Research Papers in Physics and Astronomy

 

Date of this Version

April 1982

Comments

Published in Review of Modern Physics 54:2 (April 1982), pp. 389-405. Copyright © 1982 The American Physical Society. Used by permission. http://link.aps.org/abstract/RMP/v54/p389

Abstract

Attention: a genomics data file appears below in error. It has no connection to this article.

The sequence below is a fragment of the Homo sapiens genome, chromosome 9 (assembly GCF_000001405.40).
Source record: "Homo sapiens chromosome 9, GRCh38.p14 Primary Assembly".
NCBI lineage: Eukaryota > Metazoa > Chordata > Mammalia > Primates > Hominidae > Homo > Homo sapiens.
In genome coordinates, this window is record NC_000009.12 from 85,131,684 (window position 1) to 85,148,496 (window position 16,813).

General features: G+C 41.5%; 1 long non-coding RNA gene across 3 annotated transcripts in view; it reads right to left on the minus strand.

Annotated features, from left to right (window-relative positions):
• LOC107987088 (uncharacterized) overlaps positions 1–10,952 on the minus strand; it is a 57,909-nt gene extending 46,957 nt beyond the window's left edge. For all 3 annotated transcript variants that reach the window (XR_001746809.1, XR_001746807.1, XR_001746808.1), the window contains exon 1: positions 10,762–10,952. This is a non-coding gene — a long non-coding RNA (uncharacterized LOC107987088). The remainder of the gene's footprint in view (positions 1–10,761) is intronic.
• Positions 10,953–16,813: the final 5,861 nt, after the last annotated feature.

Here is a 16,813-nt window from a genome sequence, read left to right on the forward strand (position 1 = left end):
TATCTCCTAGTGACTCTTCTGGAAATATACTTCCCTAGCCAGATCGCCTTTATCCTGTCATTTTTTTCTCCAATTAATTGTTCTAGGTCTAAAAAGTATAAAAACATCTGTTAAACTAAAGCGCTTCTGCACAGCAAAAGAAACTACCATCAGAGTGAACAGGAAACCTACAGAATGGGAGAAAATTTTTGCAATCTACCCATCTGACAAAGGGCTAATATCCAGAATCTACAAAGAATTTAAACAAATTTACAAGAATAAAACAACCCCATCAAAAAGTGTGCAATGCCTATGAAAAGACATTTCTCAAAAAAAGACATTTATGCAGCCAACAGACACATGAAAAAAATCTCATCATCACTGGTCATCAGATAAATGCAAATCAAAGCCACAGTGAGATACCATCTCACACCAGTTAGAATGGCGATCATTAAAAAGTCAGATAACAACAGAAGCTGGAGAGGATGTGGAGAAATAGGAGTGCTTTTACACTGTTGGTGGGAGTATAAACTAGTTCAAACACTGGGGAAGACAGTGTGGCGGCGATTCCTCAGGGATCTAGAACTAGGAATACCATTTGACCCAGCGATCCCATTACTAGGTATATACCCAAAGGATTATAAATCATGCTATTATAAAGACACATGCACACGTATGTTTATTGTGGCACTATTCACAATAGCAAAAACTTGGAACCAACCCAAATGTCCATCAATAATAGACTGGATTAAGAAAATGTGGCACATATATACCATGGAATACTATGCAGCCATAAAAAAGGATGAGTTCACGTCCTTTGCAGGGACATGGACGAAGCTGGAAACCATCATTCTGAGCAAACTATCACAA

An overview of the theory of photoelectron angular distributions for atoms is presented. Its features, which are embodied in a single asymmetry parameter β in the electric dipole approximation, are examined within the framework of the angular momentum transfer formulation. The β parameter is in principle always energy dependent. Within the LS coupling approximation, however, there are instances, each representing a multitude of particular photoionization processes, in which β is an analytically determined constant. The energy dependence of the β parameters in such instances is due entirely to spin-orbit and other relativistic interactions. The study of the energy dependence of the β parameter in these cases is thus of interest because it spotlights weak-interaction effects which are usually overwhelmed by stronger interactions. We illustrate the general predictions by a detailed consideration of the energy dependence of the β parameter for s-subshell photoionization processes. It is shown that the asymmetry parameters for atomic s subshells are particularly suitable for distinguishing between purely geometrical effects on the photoelectron angular distribution, resulting from physical conservation laws, and dynamical effects arising from relativistic interactions and electron exchange and correlation. In general, the β parameters for s subshells vary with energy; such variation is largest near minima in the cross sections for the corresponding photoelectron channels and in the vicinity of resonances. However, a number of atomic photoionization transitions are identified for which β would be a constant (equal to one of the three values 2, 1/5, or - 1) were it not for relativistic interactions and (in some cases) final-state interchannel coupling and/or initial-state electron correlations. Measurement or calculation of the β parameters for such transitions thus provides a sensitive measure of the strength of relativistic interactions as well as of electron correlations.

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